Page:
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St. Juan Diego and the Miracle of Guadalupe

St. Juan Diego and the Miracle of Guadalupe by Br. Robert Lentz, OFM

Artist Narrative:

San Juan Diego y el Milagro de Guadalupe

Ten years after the bloody Spanish conquest of Mexico, the Mother of God appeared to an Aztec craftsman named Juan Diego. She appeared as an Aztec herself and addressed him in Nahuatl, the Aztec tongue, in a manner one would address a prince. She appeared several miles outside Mexico City, which had become the center of Spanish power. She insisted that a shrine in her honor be built on that spot among the conquered people. She sent Juan Diego back to the Spanish clergy to "evangelize" them -- the ones who felt they already had all the truth. In each of these ways she restored dignity and hope to native people who had been dehumanized by foreign oppression.

A shrine was later built where Mary appeared, and Juan Diego spent the remaining 17 years of his life there, repeating her message of hope and liberation to all who would come. About eight million Native Americans became Christians in response to this message.

In every age the miracle of Guadalupe should remind the Church that those the Church alienates are precisely the ones who have the gifts she needs so badly to grow and be reformed. No one is completely enlightened. We must each proclaim the Gospel -- and hear it proclaimed from one another.

His feast day is December 9.

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Most historians agree that Juan Diego was born in 1474 in the calpulli or ward of Tlayacac in Cuauhtitlan, which was established in 1168 by Nahua tribesmen and conquered by the Aztec lord Axayacatl in 1467; and was located 20 kilometers (14 miles) north of Tenochtitlan (now Mexico City).

His native name was Cuauhtlatoatzin, which could be translated as "One who talks like an eagle" or "eagle that talks".

The Nican Mopohua describes him as a 'macehualli' or "poor Indian", one who did not belong to any of the social categories of the Empire, as priests, warriors, merchants,...but not a slave; a member of the lowest and largest class in the Aztec Empire. When talking to Our Lady he calls himself "a nobody", and refers to it as the source of his lack of credibility before the Bishop.

A macehualli

He devoted himself to hard work in the fields and manufacturing mats. He owned a piece of land and a small house on it. He was happily married but had no children.

Between 1524 and 1525 he was converted and baptized, as well as his wife, receiving the Christian name of Juan Diego and her wife the name of Maria Lucia. He was baptized by a Franciscan priest, Fr Peter da Gand, one of the first Franciscan missionaries.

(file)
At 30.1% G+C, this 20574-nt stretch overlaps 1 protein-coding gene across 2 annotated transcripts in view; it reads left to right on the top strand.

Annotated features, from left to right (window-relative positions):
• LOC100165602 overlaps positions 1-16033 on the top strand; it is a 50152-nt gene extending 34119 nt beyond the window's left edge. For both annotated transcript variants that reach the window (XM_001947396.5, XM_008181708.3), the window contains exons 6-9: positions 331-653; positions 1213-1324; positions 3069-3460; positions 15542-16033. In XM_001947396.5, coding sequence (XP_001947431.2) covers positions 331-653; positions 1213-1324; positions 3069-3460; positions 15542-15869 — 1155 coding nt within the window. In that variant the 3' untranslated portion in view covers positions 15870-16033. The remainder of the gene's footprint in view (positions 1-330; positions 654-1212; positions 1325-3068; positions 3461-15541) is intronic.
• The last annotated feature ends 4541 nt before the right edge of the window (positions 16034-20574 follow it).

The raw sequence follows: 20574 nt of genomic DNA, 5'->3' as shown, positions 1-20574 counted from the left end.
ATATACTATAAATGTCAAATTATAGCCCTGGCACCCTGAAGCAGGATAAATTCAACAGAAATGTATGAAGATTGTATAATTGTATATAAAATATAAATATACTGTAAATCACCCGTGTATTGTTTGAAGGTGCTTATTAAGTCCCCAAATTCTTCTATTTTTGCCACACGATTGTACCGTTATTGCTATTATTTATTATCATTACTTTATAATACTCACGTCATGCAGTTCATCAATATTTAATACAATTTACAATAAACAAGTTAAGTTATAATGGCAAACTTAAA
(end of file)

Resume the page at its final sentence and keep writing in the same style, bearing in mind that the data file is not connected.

According to the first formal investigation by the Church about the events, the Informaciones Guadalupanas of 1666, Juan Diego seems to have been a very devoted, religious man, even before his conversion. He was a solitary, mystical character, prone to spells of silence and frequent penance and used to walk from his village to Tenochtitlan, 14 miles away, to receive instruction on the doctrine.

His wife Maria Lucia became sick and died in 1529. Juan Diego then moves to live with his uncle Juan Bernardino in Tolpetlac, which was closer (9 miles) to the church in Tlatelolco -Tenochtitlan.

He walked every Saturday and Sunday many miles to church, departing early morning, before dawn, to be on time for Mass and religious instruction classes. He walked on naked feet, as all the people of his class, the macehualli. Only the higher social classes of the Aztecs wore cactlis, or sandals, made with vegetal fibers or leather. He used to wear in those chilly mornings a coarse-woven cactus cloth as a mantle, a tilma or ayate made with fibers from the maguey cactus. Cotton was only used by the upper Aztec classes.

Our Lady arranges the roses for Juan Diego

During one of this walks to Tenochtitlan, which used to take about three and a half hours between villages and mountains, the First apparition occurred (See The apparitions page), in a place that is now known as the "Capilla del Cerrito", where the Blessed Virgin Mary talked to him in his language, Nahuatl. She called him "Juanito, Juan Dieguito" , "the most humble of my sons", "my son the least", "my little dear".

He was 57 years old, certainly an old age in a time and place where the male life expectancy was barely above 40.

After the miracle of Guadalupe and with the Bishop's permission, Juan Diego moved to a room attached to the chapel that housed the sacred image, after having given his business and property to his uncle, spending the rest of his life as a hermit. There he cared for the church and the first pilgrims who came to pray to the Mother of Jesus, and propagating the account of the apparitions to his countrymen.

He died on May 30, 1548, at the age of 74.

Juan Diego deeply loved the Holy Eucharist, and by special permission of the Bishop he received Holy Communion three times a week, a highly unusual occurrence in those times.

Pope John Paul II praised Juan Diego for his simple faith nourished by catechesis and pictured him (who said to the Blessed Virgin Mary: "I am a nobody, I am a small rope, a tiny ladder, the tail end, a leaf") as a model of humility for all of us.

Born: 1474 Tlayacac, Cuauhtitlan (about 15 miles north of modern Mexico City, Mexico) as Cuauhtlatoatzin

Died: May 30, 1548 of natural causes

Beatified: April 9, 1990 by Pope John Paul II at Vatican City; confirmed and ceremony held on 6 May 1990 at Mexico City, Mexico

Canonized: July 31, 2002 at the basilica of Our Lady of Guadalupe, Mexico by Pope John Paul II